Mike Penner, sportswriter extraordinaire
Mike Penner, who died Friday at 52, left us too soon. He was not only a fine sportswriter, he was a friendly voice on the phone and a genuinely good person. Those of us who worked with him in The Times sports department knew every story he turned in had the potential to be the most entertaining read of the day. The photo that has accompanied most of the news reports of his death was the one slapped on his company ID badge. Would you want everyone to picture you that way? I prefer the photo above made by Gary Ambrose. That's how I remember Mike Penner.
Today many colleagues and readers are recalling their favorite Mike Penner stories. Former Times baseball writer Ross Newhan offers his thoughts at the Fabulous Forum blog.
I'll never forget a story Penman, as we called him, wrote from the 1998 Winter Olympics in Nagano, Japan, when Russian figure skater Ilia Kulik won a gold medal "while wearing his infamous giraffe-spotted rain slicker." The rest of the story (and a photo) is after the jump.
Let us know which of Penner's news stories or columns stand out in your memory.
-- Claire Noland
Photo: Former Times sportswriter Elliott Almond, left, with Mike Penner at the 2004 Athens Olympics. Credit: Gary Ambrose / Los Angeles Times
Sunday February 15, 1998
WINTER OLYMPICS 1998
Kulik Wears Out the Competition
* He Looks Like a Mess, Skates Like a Champion
By Mike Penner
Times Staff Writer
NAGANO, Japan -- They said giraffes would fly before Elvis Stojko won an Olympic gold medal, and that's exactly what happened Saturday night at the quadrennial animation festival known as the Olympic men's figure skating long program.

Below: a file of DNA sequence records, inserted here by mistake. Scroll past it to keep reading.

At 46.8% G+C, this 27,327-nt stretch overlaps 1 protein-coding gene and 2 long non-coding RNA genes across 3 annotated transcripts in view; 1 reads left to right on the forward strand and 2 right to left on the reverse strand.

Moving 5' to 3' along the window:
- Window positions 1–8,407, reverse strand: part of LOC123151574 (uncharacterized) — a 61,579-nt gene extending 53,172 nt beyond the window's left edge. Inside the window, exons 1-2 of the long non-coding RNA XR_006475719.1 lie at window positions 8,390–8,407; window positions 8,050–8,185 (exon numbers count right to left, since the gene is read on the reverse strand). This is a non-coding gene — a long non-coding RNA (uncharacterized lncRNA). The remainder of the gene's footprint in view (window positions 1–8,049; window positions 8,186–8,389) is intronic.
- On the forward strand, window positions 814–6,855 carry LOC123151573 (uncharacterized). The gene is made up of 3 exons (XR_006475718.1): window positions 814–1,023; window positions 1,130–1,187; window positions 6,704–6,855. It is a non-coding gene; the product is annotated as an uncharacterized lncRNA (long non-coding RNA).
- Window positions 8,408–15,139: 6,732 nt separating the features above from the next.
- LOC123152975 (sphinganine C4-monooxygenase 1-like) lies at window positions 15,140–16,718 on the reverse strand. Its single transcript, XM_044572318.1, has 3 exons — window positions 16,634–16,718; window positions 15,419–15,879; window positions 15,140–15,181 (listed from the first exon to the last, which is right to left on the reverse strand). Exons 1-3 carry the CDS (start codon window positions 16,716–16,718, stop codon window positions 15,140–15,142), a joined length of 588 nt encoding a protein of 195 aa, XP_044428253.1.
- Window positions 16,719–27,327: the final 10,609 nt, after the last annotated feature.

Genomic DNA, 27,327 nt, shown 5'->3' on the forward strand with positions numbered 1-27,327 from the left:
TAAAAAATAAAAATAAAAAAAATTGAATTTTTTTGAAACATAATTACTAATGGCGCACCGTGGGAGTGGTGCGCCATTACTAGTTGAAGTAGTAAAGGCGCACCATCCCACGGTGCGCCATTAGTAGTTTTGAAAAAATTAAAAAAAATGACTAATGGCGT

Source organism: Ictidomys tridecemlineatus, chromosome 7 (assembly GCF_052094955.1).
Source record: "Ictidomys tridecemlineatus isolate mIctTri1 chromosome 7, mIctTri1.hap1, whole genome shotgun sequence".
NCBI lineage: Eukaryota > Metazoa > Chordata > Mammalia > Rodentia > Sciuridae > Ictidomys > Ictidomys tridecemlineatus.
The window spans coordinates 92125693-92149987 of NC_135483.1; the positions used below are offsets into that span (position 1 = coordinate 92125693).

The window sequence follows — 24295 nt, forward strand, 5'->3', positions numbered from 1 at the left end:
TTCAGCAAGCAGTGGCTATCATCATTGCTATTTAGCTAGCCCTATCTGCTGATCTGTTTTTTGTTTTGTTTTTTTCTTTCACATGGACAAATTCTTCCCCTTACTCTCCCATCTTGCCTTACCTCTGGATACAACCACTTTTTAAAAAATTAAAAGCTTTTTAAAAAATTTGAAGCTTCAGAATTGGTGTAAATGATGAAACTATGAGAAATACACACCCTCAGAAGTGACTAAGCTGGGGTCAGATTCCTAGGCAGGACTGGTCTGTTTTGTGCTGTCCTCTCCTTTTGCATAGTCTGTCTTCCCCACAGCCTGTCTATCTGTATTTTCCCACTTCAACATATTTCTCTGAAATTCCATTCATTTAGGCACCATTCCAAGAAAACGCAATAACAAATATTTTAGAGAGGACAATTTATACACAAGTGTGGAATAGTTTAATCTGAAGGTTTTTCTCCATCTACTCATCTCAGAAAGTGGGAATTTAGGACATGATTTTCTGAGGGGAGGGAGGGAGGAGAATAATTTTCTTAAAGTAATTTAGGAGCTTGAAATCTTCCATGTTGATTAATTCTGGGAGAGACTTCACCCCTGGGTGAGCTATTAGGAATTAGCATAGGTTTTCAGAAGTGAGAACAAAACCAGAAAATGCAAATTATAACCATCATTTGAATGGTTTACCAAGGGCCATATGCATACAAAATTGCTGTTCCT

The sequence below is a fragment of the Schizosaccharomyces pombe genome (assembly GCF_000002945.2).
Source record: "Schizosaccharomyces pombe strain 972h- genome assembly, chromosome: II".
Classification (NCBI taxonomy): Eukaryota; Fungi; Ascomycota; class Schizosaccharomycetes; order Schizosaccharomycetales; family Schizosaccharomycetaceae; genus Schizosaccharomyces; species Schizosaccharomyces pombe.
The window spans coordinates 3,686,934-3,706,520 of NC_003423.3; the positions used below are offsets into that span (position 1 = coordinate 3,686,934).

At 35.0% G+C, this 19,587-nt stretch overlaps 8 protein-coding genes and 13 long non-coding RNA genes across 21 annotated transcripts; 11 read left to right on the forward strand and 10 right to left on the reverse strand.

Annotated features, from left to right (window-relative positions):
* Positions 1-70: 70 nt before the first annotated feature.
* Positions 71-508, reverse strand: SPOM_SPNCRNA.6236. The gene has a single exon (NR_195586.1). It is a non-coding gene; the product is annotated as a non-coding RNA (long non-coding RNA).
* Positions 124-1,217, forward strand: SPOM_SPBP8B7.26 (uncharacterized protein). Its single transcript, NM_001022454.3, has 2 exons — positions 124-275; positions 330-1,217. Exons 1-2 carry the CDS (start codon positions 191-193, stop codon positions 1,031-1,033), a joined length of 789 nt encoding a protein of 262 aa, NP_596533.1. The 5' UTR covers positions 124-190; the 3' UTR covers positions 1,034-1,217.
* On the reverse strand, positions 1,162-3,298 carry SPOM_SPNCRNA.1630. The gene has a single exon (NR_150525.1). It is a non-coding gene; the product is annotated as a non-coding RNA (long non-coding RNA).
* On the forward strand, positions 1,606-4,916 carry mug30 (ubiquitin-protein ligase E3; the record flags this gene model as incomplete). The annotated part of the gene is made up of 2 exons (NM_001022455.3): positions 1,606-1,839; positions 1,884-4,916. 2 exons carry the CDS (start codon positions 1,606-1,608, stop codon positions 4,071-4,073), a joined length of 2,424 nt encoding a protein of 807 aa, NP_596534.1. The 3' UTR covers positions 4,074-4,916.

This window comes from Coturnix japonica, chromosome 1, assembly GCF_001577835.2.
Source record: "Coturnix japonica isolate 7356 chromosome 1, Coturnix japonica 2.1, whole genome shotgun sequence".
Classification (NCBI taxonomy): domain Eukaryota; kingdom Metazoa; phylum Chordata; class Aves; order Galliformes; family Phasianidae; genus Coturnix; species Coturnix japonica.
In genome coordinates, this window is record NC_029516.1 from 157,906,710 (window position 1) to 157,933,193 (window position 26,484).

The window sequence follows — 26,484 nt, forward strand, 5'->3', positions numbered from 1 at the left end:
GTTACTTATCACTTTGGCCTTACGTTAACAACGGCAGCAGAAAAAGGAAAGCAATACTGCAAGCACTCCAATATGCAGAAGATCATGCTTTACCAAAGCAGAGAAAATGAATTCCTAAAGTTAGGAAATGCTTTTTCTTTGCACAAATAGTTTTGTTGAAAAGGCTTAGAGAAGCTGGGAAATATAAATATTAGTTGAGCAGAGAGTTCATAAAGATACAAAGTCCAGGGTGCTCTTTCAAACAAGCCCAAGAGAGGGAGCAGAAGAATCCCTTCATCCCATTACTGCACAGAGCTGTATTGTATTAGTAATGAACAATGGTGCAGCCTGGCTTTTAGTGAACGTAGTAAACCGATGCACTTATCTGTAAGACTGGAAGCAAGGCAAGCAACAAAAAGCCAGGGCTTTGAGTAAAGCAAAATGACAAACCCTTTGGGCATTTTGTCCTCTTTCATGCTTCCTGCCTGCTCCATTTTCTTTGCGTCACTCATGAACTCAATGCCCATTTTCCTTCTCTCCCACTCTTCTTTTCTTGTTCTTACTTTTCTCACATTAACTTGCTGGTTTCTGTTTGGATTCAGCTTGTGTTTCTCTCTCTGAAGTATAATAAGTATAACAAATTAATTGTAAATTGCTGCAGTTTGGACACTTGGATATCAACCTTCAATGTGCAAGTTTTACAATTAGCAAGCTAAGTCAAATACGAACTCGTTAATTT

Ilia Kulik, a 20-year-old Russian who defies the laws of physics as well as the concept of dressing for success, won the championship by spending more time in the air than your average commuter flight, landing one quadruple and eight triple jumps while wearing his infamous giraffe-spotted rain slicker, believed to be on loan from the Moscow Zoo.
Looking like the logo for Toys R Us, Kulik completed what figure skating experts were calling the most difficult technical program ever seen at the Olympic Games--and dressed like that, how could it not be?
Skating to George Gershwin's "Rhapsody in Blue"--or, as it is known in the States, the United Airlines theme song--Kulik went airborne for a full 29 revolutions above the ice, unprecedented in Olympic history.
At the same time, Kulik overwhelmed an arena full of compelling mini-dramas, including:
* Elvis leaving the building in agony, having aggravated a groin injury he and his coach hid from the media for a month, an injury that prevented him from trying his patented quadruple-toe, triple-toe combination.
* D'Artagnan winning the bronze medal with the fiercest display of air-sword fighting ever seen in a non-fencing Olympic event.
* Alexei Yagudin coming down with flu on the biggest night of his young life, unable to stomach anything stronger than hot tea, and falling twice en route to fifth place.
* Todd Eldredge ending his final bid for an Olympic medal with a thud, crashing on a late attempt to stretch a double axel into a triple and finishing fourth.
The United States has now gone 10 years and three Winter Olympics without winning the men's figure skating gold medal. Since Brian Boitano's victory in Calgary in 1988, the lone American male to win a medal was Paul Wylie, second-place finisher in 1992.
The mantle of world supremacy in the sport has swung from the Americans to a coalition of skaters from former Soviet republics. Since Boitano's triumph, the list of men's gold medalists reads:
1992: Viktor Petrenko, Ukraine.
1994: Alexei Urmanov, Russia.
1998: Ilia Kulik, Russia.
Silver and bronze medalists, however, remained unchanged from Lillehammer. Stojko duplicated the silver medal he won in 1994 and France's Philippe Candeloro--a.k.a. D'Artagnan, the fourth musketeer--repeated as bronze medalist.
Kulik is the first male skater in 50 years to win the gold medal in his first Olympic appearance, a streak dating to American Dick Button and 1948.
Predictably, Kulik spent most of Saturday with his stomach turning triple flips, fretting about a 4 1/2-minute exercise he described as "unbelievable pressure."
"All these eight days, such a big pressure was on me," Kulik said. "Each practice, each day, I have to concentrate so much. Each practice was like a full competition. It was unbelievable.